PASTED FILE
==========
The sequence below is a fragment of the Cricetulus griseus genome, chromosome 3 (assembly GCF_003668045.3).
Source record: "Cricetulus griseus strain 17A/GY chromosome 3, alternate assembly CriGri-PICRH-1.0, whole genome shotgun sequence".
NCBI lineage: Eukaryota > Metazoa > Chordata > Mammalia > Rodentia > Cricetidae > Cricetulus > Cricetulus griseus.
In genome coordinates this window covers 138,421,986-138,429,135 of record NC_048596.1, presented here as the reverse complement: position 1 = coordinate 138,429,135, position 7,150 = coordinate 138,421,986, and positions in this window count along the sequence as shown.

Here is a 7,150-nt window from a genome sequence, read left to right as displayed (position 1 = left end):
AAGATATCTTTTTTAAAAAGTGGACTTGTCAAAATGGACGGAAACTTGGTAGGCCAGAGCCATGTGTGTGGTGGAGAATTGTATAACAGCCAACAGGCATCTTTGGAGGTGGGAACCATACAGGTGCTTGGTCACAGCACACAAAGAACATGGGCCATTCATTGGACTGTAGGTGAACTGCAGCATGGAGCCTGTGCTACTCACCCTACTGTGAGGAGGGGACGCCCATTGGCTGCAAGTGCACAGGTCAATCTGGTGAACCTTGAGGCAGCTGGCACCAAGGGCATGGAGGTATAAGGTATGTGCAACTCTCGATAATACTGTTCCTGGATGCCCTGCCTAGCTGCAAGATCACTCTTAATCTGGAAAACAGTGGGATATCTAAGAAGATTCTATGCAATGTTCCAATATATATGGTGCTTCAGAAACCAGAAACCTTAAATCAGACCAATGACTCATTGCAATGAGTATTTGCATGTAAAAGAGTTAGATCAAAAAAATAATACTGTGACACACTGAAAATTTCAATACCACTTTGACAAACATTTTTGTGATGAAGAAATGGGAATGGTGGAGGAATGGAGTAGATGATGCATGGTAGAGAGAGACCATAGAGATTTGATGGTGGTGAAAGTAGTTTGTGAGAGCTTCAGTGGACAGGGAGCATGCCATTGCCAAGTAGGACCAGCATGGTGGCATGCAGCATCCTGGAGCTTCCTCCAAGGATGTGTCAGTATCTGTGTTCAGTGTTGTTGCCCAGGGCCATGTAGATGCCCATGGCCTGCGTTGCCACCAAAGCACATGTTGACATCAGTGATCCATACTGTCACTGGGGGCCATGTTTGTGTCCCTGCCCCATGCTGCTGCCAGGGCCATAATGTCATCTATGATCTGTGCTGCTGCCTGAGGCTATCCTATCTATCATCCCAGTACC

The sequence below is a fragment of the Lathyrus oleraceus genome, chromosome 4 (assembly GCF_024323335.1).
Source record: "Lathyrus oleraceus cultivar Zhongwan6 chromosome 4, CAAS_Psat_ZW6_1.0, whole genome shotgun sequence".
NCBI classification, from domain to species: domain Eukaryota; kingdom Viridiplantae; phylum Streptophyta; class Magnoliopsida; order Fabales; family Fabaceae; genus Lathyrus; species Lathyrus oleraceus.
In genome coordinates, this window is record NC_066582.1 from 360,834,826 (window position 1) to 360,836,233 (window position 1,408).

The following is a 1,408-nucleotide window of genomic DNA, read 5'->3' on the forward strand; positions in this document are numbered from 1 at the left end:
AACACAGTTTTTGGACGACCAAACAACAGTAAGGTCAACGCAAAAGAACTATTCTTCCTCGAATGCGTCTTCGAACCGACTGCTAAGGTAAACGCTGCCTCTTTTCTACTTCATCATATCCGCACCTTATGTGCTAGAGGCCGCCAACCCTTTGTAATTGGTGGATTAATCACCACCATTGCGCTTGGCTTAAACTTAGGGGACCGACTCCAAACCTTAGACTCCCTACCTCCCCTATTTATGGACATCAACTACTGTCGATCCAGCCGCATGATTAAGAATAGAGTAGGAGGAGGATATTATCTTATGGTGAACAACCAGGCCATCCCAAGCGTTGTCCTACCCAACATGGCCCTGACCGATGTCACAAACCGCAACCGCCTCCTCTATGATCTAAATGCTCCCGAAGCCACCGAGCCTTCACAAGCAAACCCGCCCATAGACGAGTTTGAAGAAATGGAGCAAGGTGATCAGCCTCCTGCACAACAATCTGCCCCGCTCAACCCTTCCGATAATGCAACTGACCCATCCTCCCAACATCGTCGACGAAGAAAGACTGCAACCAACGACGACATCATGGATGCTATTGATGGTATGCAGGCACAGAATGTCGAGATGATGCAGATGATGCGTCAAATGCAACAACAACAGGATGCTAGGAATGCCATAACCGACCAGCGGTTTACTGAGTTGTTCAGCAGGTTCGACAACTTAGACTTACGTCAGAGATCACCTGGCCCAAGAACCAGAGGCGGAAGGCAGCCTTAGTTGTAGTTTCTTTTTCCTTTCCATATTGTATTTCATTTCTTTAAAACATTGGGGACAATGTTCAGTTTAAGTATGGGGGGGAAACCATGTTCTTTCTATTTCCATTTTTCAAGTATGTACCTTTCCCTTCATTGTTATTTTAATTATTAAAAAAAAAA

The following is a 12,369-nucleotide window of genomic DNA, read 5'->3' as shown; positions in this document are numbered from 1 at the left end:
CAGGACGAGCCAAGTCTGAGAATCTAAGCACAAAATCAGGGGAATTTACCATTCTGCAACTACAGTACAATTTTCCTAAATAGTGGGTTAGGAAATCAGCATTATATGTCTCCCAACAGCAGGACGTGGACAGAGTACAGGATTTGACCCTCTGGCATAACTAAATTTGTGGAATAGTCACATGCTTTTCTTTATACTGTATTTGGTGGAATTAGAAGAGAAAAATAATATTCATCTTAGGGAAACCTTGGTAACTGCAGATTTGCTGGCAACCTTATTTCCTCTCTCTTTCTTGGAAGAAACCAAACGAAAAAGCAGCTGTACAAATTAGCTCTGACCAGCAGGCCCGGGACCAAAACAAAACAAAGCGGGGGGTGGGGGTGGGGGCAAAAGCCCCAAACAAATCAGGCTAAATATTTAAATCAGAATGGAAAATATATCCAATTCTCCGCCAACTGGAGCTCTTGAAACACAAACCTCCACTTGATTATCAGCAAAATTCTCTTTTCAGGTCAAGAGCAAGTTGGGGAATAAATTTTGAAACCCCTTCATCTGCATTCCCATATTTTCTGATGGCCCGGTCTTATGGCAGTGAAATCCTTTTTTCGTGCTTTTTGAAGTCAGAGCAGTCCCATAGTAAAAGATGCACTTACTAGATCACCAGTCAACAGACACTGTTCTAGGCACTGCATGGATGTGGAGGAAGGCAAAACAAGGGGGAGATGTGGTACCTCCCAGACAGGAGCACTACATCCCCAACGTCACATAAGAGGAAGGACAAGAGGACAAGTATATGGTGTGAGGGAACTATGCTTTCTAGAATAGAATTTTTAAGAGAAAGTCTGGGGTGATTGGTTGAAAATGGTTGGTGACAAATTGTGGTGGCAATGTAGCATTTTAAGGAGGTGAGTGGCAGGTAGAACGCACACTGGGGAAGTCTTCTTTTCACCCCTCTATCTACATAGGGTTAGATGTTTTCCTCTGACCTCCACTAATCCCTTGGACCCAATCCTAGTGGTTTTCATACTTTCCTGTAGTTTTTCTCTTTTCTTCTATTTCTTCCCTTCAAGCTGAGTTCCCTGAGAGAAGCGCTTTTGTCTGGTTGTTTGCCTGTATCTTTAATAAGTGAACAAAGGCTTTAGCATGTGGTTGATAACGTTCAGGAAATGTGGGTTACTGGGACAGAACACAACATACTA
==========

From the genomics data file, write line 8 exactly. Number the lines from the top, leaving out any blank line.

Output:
Source record: "Lathyrus oleraceus cultivar Zhongwan6 chromosome 4, CAAS_Psat_ZW6_1.0, whole genome shotgun sequence".